WASHINGTON -- Ten days after meeting with Israel's prime minister, President Barack Obama discussed peace in the Middle East with the Palestinian leader.
Obama welcomed Palestinian president Mahmoud Abbas to the White House for the first time on Thursday.
Obama says he's confident the peace process can be advanced if some conditions are met.
"Each party has obligations under the road map. On the Israeli side those obligations include stopping settlements," Obama said.
He's talking about 120 settlements housing hundreds of thousands of Jews in the West Bank.
The President's call to stop development there fits into the peace plan being pushed by Abbas.
It requires Israel give up the West Bank which would become part of a Palestinian state.
But an Israeli spokesman says some construction will continue.
"It's really Jewish land. It's land that God gave us. This land was unoccupied, it was totally, there was nothing here when we came in 1967. There were no Arab houses, there were no Arab fields. All of these things came when the Jews came here," he said.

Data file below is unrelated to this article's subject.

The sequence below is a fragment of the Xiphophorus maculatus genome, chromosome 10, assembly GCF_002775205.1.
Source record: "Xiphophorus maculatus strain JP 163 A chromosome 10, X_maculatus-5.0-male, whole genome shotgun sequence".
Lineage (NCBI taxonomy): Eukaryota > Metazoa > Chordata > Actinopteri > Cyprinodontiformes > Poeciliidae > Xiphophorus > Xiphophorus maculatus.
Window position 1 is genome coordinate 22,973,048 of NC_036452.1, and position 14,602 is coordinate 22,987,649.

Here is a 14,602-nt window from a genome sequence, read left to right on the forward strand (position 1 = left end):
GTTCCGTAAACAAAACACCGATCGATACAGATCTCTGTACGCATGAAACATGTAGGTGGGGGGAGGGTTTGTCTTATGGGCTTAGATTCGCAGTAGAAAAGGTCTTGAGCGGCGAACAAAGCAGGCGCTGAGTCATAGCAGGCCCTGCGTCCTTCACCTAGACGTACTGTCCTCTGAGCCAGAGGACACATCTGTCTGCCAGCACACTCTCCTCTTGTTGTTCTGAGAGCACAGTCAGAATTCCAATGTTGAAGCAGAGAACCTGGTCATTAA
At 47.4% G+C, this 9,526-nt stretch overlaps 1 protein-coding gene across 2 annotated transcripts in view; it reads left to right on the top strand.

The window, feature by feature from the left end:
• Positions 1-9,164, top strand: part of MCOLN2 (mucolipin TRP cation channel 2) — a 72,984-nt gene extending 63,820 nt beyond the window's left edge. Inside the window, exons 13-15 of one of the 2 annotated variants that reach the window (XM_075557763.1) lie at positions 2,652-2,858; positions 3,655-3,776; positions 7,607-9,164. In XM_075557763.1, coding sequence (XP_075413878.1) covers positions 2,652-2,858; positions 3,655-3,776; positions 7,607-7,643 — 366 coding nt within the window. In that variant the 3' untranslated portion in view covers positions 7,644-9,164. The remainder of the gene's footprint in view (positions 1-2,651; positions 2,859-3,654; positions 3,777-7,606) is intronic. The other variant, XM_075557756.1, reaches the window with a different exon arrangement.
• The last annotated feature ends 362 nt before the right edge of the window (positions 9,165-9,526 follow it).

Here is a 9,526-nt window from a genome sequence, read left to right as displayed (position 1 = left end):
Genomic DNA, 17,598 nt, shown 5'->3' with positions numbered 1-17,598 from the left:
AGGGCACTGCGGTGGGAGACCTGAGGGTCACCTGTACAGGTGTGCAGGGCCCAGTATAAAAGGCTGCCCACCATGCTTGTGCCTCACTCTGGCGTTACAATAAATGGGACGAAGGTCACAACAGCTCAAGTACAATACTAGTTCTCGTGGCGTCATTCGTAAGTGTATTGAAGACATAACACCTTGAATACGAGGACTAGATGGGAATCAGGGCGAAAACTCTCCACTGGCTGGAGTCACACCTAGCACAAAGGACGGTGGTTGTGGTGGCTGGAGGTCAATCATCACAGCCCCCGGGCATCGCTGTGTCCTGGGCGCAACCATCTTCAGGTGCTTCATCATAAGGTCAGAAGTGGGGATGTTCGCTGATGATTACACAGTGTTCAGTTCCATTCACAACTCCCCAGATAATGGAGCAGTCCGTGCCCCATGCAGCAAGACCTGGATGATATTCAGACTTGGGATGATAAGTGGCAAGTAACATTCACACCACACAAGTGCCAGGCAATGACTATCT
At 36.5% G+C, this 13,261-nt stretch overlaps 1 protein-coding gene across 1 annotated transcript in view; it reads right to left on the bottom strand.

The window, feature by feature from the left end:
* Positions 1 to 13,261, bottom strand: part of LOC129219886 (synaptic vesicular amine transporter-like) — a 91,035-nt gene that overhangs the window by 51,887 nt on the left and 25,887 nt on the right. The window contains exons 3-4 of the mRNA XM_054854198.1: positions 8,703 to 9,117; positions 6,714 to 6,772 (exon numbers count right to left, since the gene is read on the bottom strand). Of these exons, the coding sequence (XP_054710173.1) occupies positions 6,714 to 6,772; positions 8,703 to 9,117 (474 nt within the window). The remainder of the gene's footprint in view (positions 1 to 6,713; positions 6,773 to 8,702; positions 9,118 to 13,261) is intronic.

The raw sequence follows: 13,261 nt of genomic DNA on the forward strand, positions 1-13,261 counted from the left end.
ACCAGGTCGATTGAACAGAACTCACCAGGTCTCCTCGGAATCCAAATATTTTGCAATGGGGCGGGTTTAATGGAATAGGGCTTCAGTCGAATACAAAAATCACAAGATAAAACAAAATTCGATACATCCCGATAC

Obama is making demands of Palestinians, too.
He told Abbas anti-Jewish sentiments taught in schools and mosques must end calling them "impediments to peace."
As part of his goal to improve America's image among Muslims, next week the President is traveling to Egypt to deliver a speech.
He'll discuss how Muslims contribute to the U.S. and how, he says, America can change its relationship with the Muslim world for the better.
Israelis will be watching closely.
President Obama says the rejection of a two state solution on their part is short-sighted.
"If Israel looks long term, looks at its long term strategic interests, then it will realize that a two-state solution is in the interests of the Israeli people, as well as the Palestinians," Obama said.
The President isn't setting a timetable for peace but says increased fear and resentment on both sides is creating a hopelessness, and he wants that to change.